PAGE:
The following is a guest post by Carl Fleischhauer, a Digital Initiatives Project Manager in NDIIPP.
In 2003, we began drafting descriptions of digital formats, intended to support the Library’s preservation planning. Knowing that our descriptions would be of general interest, and wishing to work cooperatively with emerging format registries (e.g., the Unified Digital Format Registry), we soon began posting our descriptions online. Today the offering includes descriptions of 308 formats and subformats.
In our nine years of operation, we have been gratified by the interest shown by other organizations and individuals. We get mentioned as a source here and there, for example in the format preservation page at the Binghamton University Libraries Web site, in various pages in the Archivematica Wiki and, more recently, in another Wiki from the energetic Let’s Solve the File Format Problem! project. From time to time, various writers have cited our analytic framework, for example in this article by the professional photographer Jeff Schewe.
At first, we created our descriptions in HyperText Markup Language. In 2007, we began to move toward eXtensible Markup Language as the drafting format. We planned to treat the XML versions as master copies and to produce the online HTML files via an XSLT transformation (Extensible Stylesheet Language Transformation, a kind of script that reformats marked-up text or data). We started by converting our existing HTML into XML in a semi-automated process that, nevertheless, required a lot of hand editing. I blogged about the conversion process in March 2012: Formatting the Formats Pages.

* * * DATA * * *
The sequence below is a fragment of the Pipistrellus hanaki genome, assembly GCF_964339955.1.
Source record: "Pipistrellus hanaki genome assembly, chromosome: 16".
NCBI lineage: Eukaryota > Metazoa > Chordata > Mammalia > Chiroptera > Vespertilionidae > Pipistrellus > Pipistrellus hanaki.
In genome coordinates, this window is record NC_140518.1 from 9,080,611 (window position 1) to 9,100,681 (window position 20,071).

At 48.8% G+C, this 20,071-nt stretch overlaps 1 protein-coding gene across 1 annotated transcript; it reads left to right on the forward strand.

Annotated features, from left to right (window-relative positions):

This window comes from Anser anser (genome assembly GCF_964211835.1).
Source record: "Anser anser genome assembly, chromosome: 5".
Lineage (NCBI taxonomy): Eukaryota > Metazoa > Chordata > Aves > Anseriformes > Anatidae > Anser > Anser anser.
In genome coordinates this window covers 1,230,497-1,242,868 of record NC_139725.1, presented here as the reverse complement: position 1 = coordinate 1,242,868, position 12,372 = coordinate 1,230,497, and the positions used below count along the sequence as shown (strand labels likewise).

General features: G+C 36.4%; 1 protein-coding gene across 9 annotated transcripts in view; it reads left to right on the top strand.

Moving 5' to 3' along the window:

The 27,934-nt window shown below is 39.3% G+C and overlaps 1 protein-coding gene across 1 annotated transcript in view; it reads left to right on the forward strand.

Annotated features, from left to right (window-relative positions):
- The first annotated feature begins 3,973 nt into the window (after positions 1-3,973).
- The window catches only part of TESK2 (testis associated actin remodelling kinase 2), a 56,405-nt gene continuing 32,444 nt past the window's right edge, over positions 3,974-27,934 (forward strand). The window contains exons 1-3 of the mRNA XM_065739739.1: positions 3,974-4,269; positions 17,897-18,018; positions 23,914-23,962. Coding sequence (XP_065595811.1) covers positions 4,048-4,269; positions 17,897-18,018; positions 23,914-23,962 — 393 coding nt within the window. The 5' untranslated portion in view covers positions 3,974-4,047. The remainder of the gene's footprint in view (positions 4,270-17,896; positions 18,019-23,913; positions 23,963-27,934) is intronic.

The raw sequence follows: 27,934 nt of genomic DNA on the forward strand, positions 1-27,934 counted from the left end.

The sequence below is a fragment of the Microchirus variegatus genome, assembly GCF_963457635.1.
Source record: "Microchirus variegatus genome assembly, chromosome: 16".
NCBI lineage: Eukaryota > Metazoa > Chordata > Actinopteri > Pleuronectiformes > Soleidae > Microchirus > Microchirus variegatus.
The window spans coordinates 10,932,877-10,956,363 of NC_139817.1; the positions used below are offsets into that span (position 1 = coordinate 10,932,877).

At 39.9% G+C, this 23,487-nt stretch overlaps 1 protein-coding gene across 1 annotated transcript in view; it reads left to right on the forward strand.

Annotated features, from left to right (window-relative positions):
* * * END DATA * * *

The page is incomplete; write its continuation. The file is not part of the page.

Why bother with XML? As I wrote in 2012, XML markup can describe the different pieces of information using “tags” that convey the meaning of each chunk of text. Thus XML files can support a broader set of uses for the underlying data than HTML pages. For example, an interested organization could take the XML versions of our documents and apply an XSLT that recognizes the tags that are meaningful to the organization and use them to extract selected segments. A format registry like the UDFR could extract particular elements from our dataset to supplement their own format-specific data.
By the end of 2012, we had converted all the old descriptions to XML and had begun creating new ones in that format. With the help of our expert consultant Ignacio Garcia del Campo, we also refined the pair of XML Schema Definition files (.xsd extension) that we use. The refined versions carry the version number 1.0. There is a primary schema that uses an xsd:include declaration to reference a subsidiary schema that handles HTML styling within the longer text fields.
Now, in 2013, we are pleased to announce the availability of the XML versions as well as public access to the pair of XML schemas. We have added an introductory page to the site that provides links to the various resources, including a pointer to the ZIP file that contains the full set of XML versions of the Format Description Documents. There is also an instruction for those who seek a single instance and not the whole set.
We hope these XML versions will useful to others. We are always eager to receive comments from our users. Send a note to help us correct errors or to suggest formats that we should describe. Although this activity is not a full time job for any of us, we will do what we can to respond.